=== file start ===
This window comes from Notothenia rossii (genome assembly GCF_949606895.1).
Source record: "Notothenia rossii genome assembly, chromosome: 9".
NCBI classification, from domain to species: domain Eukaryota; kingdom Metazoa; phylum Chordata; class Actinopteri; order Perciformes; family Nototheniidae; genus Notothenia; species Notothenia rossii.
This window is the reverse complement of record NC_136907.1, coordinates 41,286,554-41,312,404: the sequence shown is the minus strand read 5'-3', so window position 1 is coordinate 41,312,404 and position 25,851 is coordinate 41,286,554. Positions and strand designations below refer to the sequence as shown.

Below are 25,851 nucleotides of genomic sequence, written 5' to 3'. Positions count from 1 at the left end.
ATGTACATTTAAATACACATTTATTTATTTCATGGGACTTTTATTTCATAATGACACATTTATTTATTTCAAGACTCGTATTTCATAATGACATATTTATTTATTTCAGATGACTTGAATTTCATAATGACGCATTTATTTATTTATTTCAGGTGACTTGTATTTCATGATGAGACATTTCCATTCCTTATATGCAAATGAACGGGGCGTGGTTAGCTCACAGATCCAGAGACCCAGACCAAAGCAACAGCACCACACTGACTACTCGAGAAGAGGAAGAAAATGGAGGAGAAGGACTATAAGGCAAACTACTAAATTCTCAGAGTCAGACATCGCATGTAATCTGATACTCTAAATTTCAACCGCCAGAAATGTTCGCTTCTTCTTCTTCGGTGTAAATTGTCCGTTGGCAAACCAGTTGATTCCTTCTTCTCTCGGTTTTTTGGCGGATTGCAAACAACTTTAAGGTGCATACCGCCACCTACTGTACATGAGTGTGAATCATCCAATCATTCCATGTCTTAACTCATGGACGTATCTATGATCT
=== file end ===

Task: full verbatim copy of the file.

This window comes from Notothenia rossii (genome assembly GCF_949606895.1).
Source record: "Notothenia rossii genome assembly, chromosome: 9".
NCBI classification, from domain to species: domain Eukaryota; kingdom Metazoa; phylum Chordata; class Actinopteri; order Perciformes; family Nototheniidae; genus Notothenia; species Notothenia rossii.
This window is the reverse complement of record NC_136907.1, coordinates 41,286,554-41,312,404: the sequence shown is the minus strand read 5'-3', so window position 1 is coordinate 41,312,404 and position 25,851 is coordinate 41,286,554. Positions and strand designations below refer to the sequence as shown.

Below are 25,851 nucleotides of genomic sequence, written 5' to 3'. Positions count from 1 at the left end.
ATGTACATTTAAATACACATTTATTTATTTCATGGGACTTTTATTTCATAATGACACATTTATTTATTTCAAGACTCGTATTTCATAATGACATATTTATTTATTTCAGATGACTTGAATTTCATAATGACGCATTTATTTATTTATTTCAGGTGACTTGTATTTCATGATGAGACATTTCCATTCCTTATATGCAAATGAACGGGGCGTGGTTAGCTCACAGATCCAGAGACCCAGACCAAAGCAACAGCACCACACTGACTACTCGAGAAGAGGAAGAAAATGGAGGAGAAGGACTATAAGGCAAACTACTAAATTCTCAGAGTCAGACATCGCATGTAATCTGATACTCTAAATTTCAACCGCCAGAAATGTTCGCTTCTTCTTCTTCGGTGTAAATTGTCCGTTGGCAAACCAGTTGATTCCTTCTTCTCTCGGTTTTTTGGCGGATTGCAAACAACTTTAAGGTGCATACCGCCACCTACTGTACATGAGTGTGAATCATCCAATCATTCCATGTCTTAACTCATGGACGTATCTATGATCT